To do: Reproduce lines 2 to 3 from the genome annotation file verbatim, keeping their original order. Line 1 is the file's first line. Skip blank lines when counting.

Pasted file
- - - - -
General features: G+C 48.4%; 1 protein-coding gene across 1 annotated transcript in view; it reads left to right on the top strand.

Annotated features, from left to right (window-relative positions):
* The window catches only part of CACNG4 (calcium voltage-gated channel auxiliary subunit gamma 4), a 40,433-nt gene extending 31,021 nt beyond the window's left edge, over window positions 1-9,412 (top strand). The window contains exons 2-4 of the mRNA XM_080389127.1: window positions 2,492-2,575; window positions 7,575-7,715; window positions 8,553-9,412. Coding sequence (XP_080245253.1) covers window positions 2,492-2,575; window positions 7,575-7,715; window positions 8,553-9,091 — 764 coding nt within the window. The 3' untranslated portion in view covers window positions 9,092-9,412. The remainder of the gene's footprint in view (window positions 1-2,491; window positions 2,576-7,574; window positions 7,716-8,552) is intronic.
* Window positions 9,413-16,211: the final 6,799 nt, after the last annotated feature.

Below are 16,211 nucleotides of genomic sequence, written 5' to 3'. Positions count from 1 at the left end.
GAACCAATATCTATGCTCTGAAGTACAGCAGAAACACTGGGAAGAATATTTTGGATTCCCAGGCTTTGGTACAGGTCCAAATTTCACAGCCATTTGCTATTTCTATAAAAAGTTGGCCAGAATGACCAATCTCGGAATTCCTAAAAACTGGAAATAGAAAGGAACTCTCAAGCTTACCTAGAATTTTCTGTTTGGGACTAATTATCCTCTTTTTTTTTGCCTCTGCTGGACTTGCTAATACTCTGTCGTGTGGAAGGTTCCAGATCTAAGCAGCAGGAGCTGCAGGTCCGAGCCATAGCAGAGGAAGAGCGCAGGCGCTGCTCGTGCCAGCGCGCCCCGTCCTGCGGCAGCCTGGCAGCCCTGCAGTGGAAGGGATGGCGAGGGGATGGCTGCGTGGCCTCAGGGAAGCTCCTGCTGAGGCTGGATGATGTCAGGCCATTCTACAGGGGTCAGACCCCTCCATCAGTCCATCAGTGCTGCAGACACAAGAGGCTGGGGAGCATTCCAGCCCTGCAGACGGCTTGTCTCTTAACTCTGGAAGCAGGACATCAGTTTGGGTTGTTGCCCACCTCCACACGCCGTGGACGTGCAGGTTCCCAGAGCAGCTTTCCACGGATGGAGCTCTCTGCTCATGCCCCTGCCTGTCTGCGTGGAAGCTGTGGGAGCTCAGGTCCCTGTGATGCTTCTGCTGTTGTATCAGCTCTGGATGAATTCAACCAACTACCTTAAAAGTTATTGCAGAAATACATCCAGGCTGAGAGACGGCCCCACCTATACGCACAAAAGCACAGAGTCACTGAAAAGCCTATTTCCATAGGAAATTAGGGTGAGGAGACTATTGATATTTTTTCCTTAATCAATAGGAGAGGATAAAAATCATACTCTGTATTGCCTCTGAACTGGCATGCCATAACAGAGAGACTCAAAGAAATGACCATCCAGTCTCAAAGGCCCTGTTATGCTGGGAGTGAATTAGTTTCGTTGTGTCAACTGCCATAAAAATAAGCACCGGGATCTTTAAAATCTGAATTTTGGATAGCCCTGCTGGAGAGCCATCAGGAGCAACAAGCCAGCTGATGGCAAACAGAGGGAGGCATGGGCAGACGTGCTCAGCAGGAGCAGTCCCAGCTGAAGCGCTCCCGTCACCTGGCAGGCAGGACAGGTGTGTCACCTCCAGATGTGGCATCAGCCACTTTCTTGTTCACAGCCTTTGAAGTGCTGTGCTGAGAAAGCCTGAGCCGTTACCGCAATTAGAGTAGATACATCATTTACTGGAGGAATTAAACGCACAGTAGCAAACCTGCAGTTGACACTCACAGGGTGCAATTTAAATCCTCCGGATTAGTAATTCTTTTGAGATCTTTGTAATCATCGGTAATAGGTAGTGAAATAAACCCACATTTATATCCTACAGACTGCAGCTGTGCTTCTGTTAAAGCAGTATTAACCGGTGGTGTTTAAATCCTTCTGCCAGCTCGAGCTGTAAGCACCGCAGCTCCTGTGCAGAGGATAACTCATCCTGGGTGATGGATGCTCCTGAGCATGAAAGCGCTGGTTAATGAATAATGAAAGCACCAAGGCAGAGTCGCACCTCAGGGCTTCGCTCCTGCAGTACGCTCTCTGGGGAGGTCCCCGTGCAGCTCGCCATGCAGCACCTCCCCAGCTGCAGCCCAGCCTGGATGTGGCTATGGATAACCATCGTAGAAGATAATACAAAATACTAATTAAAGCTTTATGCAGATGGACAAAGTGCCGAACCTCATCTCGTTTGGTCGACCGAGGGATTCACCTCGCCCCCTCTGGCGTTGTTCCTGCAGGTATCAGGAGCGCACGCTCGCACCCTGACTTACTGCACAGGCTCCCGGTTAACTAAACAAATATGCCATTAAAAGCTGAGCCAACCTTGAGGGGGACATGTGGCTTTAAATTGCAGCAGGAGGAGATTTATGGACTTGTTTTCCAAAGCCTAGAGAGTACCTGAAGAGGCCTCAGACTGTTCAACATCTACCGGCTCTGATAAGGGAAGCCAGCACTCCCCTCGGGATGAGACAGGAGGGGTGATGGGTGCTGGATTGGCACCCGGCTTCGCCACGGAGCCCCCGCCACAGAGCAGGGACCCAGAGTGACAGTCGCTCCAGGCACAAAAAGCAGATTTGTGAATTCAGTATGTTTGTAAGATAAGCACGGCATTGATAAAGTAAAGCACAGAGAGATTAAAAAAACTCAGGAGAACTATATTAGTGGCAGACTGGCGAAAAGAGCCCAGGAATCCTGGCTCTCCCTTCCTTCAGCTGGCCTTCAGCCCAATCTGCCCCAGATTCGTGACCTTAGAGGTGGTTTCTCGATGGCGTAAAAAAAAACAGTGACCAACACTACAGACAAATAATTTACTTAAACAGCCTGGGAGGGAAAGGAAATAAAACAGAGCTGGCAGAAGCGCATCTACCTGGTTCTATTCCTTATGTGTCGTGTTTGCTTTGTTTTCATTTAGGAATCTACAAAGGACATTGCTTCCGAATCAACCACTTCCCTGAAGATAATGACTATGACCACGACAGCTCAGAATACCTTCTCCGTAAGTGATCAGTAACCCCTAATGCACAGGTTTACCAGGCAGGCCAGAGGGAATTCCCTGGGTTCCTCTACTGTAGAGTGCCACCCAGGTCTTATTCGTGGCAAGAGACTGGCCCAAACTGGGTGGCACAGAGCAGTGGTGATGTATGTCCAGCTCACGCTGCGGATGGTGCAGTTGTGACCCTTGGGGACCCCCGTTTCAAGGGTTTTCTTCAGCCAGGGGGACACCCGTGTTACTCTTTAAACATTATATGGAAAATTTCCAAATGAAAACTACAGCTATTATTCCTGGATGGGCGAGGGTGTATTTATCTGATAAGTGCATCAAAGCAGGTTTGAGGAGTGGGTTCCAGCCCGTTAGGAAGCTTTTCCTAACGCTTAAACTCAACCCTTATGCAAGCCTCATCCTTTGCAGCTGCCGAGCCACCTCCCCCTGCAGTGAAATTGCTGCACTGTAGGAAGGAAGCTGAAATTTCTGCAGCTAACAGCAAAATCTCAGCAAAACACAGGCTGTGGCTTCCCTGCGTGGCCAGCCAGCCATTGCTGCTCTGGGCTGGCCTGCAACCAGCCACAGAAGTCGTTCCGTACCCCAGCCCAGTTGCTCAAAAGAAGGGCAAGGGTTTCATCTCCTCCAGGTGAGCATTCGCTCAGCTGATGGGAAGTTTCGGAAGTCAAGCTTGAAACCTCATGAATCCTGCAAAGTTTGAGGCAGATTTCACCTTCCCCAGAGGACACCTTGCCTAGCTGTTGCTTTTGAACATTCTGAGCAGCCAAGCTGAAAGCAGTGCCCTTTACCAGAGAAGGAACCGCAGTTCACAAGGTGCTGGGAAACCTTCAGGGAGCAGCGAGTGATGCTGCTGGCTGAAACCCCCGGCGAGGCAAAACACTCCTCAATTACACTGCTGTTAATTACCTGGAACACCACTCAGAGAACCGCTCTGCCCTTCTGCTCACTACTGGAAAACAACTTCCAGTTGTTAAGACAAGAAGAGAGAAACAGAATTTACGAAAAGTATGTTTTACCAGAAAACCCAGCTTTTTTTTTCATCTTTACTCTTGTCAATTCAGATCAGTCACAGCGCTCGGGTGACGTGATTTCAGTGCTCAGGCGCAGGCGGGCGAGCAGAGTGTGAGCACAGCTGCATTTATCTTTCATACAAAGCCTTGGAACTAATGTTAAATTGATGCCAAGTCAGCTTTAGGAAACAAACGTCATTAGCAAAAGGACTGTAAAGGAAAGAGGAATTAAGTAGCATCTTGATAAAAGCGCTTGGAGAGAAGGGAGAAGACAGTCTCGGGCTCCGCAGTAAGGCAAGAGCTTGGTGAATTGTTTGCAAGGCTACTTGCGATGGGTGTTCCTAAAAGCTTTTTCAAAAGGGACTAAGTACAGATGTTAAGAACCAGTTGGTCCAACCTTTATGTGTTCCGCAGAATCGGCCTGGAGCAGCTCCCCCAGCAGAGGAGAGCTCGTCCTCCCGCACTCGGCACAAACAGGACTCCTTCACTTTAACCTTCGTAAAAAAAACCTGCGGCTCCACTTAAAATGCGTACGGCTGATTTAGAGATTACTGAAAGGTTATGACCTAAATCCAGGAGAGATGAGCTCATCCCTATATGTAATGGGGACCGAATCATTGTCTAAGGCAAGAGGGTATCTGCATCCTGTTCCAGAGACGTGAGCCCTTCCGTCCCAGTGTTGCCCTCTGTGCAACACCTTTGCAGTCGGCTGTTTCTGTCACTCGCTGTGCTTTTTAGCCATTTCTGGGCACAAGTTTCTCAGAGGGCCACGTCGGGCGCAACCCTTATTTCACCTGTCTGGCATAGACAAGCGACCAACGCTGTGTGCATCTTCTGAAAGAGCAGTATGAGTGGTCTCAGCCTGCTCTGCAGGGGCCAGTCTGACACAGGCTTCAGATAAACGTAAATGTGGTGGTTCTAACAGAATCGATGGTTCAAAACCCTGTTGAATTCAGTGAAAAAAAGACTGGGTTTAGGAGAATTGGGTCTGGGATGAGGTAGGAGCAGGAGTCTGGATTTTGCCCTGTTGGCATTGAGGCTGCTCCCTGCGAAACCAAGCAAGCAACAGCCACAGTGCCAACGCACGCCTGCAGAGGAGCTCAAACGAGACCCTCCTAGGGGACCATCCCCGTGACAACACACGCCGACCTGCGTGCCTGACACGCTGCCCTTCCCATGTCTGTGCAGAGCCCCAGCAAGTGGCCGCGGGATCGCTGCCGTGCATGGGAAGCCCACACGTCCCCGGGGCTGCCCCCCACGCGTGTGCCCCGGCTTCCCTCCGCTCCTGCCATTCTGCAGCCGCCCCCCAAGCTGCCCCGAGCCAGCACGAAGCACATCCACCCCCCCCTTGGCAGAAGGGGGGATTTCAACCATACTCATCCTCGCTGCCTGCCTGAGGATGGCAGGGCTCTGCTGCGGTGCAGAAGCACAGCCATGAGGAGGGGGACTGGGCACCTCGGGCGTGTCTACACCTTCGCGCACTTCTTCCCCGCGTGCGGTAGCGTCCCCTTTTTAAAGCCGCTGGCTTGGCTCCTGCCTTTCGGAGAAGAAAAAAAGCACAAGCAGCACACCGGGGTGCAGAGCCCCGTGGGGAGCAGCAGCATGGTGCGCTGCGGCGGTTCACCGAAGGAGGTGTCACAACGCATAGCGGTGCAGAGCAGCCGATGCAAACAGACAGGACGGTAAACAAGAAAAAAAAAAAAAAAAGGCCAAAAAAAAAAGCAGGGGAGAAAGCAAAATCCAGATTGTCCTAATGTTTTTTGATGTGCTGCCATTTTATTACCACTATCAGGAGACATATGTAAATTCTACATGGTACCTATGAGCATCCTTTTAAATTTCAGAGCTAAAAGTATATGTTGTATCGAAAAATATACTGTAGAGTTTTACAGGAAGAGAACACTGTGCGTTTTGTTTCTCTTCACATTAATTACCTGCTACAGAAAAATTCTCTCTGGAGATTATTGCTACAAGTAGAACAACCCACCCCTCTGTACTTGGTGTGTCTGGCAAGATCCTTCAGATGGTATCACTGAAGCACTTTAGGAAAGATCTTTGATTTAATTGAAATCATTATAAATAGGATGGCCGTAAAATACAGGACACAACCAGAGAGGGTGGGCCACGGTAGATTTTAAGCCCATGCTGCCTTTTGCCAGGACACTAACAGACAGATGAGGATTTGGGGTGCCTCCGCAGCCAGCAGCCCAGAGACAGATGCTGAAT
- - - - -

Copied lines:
Annotated features, from left to right (window-relative positions):
* The window catches only part of CACNG4 (calcium voltage-gated channel auxiliary subunit gamma 4), a 40,433-nt gene extending 31,021 nt beyond the window's left edge, over window positions 1-9,412 (top strand). The window contains exons 2-4 of the mRNA XM_080389127.1: window positions 2,492-2,575; window positions 7,575-7,715; window positions 8,553-9,412. Coding sequence (XP_080245253.1) covers window positions 2,492-2,575; window positions 7,575-7,715; window positions 8,553-9,091 — 764 coding nt within the window. The 3' untranslated portion in view covers window positions 9,092-9,412. The remainder of the gene's footprint in view (window positions 1-2,491; window positions 2,576-7,574; window positions 7,716-8,552) is intronic.